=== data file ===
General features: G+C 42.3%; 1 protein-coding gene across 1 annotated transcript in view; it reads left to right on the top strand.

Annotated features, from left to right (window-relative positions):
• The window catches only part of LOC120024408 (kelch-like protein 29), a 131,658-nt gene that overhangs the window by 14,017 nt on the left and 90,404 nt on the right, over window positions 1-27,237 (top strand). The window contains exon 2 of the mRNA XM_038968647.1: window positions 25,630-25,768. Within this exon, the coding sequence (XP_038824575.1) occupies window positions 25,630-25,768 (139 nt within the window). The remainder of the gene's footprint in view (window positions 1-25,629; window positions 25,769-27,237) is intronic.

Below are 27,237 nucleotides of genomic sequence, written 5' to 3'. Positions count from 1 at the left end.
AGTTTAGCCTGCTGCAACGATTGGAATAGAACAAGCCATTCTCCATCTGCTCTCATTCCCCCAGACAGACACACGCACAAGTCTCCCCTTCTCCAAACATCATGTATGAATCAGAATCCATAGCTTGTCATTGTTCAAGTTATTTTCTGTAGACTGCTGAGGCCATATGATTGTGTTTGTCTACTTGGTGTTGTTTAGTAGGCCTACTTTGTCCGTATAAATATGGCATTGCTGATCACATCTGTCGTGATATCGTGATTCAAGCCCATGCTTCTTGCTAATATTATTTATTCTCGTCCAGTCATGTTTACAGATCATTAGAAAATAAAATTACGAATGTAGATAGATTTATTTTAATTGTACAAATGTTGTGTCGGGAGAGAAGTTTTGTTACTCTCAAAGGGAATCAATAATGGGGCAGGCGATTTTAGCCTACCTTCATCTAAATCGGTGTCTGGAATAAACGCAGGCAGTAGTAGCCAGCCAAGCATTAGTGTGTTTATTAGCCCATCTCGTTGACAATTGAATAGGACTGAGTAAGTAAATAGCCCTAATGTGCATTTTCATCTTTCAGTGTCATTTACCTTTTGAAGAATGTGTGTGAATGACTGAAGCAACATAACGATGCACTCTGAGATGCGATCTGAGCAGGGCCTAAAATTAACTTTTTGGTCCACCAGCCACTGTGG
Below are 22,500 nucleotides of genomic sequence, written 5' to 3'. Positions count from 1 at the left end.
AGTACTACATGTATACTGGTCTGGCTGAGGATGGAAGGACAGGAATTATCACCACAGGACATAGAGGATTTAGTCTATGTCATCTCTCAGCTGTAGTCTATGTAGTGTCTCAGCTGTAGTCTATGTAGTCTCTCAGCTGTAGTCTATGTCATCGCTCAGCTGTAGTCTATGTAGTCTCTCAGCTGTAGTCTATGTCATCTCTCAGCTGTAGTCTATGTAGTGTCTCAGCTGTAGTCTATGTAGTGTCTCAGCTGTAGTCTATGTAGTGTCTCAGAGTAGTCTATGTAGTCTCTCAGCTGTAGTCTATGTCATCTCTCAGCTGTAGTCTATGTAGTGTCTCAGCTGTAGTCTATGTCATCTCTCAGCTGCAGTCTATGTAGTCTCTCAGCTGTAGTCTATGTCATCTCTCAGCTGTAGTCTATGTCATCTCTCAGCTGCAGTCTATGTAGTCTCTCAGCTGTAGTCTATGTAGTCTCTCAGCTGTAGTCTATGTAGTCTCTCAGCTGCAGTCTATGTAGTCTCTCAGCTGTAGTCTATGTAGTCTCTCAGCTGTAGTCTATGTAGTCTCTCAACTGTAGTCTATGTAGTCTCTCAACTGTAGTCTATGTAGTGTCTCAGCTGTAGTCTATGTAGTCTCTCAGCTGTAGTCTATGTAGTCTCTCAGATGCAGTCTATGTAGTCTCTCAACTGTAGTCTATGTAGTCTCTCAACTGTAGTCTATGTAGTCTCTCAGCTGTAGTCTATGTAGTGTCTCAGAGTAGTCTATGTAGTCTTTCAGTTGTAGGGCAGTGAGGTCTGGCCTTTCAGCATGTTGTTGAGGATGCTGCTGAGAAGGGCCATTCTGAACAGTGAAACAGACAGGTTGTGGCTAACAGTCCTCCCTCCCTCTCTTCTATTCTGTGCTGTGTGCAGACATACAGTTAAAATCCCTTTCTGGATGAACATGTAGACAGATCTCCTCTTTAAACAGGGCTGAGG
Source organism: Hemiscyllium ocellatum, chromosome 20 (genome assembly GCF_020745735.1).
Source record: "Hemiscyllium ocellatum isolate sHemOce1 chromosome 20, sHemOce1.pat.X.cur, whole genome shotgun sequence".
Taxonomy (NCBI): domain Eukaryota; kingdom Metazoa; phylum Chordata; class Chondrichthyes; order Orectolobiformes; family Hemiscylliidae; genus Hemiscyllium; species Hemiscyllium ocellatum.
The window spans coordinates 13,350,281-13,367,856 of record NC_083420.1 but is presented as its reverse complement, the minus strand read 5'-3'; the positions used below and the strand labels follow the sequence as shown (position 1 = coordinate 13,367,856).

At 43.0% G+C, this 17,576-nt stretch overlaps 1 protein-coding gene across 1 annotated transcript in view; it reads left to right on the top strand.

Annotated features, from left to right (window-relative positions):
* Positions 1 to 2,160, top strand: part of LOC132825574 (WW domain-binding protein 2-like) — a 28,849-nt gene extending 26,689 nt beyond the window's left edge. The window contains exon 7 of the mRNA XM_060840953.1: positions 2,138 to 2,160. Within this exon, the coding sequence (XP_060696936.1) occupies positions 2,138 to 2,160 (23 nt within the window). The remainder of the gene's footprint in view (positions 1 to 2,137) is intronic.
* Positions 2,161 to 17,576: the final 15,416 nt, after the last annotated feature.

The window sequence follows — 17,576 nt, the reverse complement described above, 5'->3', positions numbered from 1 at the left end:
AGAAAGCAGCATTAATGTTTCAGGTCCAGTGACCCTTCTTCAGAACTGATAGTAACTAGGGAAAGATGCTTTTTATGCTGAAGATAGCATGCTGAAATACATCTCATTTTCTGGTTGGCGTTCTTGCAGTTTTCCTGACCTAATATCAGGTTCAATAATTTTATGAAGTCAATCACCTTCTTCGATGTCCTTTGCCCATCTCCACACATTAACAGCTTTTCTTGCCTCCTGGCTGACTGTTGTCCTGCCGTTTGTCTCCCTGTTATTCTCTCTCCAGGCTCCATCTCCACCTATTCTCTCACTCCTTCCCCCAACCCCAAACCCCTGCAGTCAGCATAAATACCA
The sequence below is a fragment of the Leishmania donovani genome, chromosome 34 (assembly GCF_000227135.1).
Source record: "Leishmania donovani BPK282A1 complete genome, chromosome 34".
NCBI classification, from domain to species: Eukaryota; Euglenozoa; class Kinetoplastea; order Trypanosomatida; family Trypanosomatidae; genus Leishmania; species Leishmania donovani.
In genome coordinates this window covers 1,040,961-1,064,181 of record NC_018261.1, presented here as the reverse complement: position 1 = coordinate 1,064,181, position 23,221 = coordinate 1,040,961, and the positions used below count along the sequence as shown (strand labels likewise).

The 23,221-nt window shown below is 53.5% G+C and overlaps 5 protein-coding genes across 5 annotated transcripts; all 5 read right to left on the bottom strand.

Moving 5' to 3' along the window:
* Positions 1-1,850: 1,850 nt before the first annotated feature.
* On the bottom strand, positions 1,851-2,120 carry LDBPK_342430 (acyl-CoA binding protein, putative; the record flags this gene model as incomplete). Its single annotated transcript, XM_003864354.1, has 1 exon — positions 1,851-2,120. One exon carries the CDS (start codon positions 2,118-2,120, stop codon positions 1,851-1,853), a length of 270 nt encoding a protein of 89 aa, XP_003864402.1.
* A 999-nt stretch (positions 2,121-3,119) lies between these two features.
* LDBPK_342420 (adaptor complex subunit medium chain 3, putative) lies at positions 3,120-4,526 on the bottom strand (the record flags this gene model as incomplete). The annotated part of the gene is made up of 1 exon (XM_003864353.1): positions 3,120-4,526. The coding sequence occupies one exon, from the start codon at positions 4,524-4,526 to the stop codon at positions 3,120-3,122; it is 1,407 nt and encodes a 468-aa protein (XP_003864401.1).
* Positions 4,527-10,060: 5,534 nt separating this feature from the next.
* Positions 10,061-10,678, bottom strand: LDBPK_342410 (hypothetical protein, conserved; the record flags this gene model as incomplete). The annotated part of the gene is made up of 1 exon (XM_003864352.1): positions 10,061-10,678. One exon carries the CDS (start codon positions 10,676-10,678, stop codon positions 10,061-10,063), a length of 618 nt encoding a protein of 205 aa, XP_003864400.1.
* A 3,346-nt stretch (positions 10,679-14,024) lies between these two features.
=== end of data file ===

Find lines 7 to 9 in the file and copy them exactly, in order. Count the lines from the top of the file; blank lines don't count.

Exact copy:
AGTACTACATGTATACTGGTCTGGCTGAGGATGGAAGGACAGGAATTATCACCACAGGACATAGAGGATTTAGTCTATGTCATCTCTCAGCTGTAGTCTATGTAGTGTCTCAGCTGTAGTCTATGTAGTCTCTCAGCTGTAGTCTATGTCATCGCTCAGCTGTAGTCTATGTAGTCTCTCAGCTGTAGTCTATGTCATCTCTCAGCTGTAGTCTATGTAGTGTCTCAGCTGTAGTCTATGTAGTGTCTCAGCTGTAGTCTATGTAGTGTCTCAGAGTAGTCTATGTAGTCTCTCAGCTGTAGTCTATGTCATCTCTCAGCTGTAGTCTATGTAGTGTCTCAGCTGTAGTCTATGTCATCTCTCAGCTGCAGTCTATGTAGTCTCTCAGCTGTAGTCTATGTCATCTCTCAGCTGTAGTCTATGTCATCTCTCAGCTGCAGTCTATGTAGTCTCTCAGCTGTAGTCTATGTAGTCTCTCAGCTGTAGTCTATGTAGTCTCTCAGCTGCAGTCTATGTAGTCTCTCAGCTGTAGTCTATGTAGTCTCTCAGCTGTAGTCTATGTAGTCTCTCAACTGTAGTCTATGTAGTCTCTCAACTGTAGTCTATGTAGTGTCTCAGCTGTAGTCTATGTAGTCTCTCAGCTGTAGTCTATGTAGTCTCTCAGATGCAGTCTATGTAGTCTCTCAACTGTAGTCTATGTAGTCTCTCAACTGTAGTCTATGTAGTCTCTCAGCTGTAGTCTATGTAGTGTCTCAGAGTAGTCTATGTAGTCTTTCAGTTGTAGGGCAGTGAGGTCTGGCCTTTCAGCATGTTGTTGAGGATGCTGCTGAGAAGGGCCATTCTGAACAGTGAAACAGACAGGTTGTGGCTAACAGTCCTCCCTCCCTCTCTTCTATTCTGTGCTGTGTGCAGACATACAGTTAAAATCCCTTTCTGGATGAACATGTAGACAGATCTCCTCTTTAAACAGGGCTGAGG
Source organism: Hemiscyllium ocellatum, chromosome 20 (genome assembly GCF_020745735.1).
Source record: "Hemiscyllium ocellatum isolate sHemOce1 chromosome 20, sHemOce1.pat.X.cur, whole genome shotgun sequence".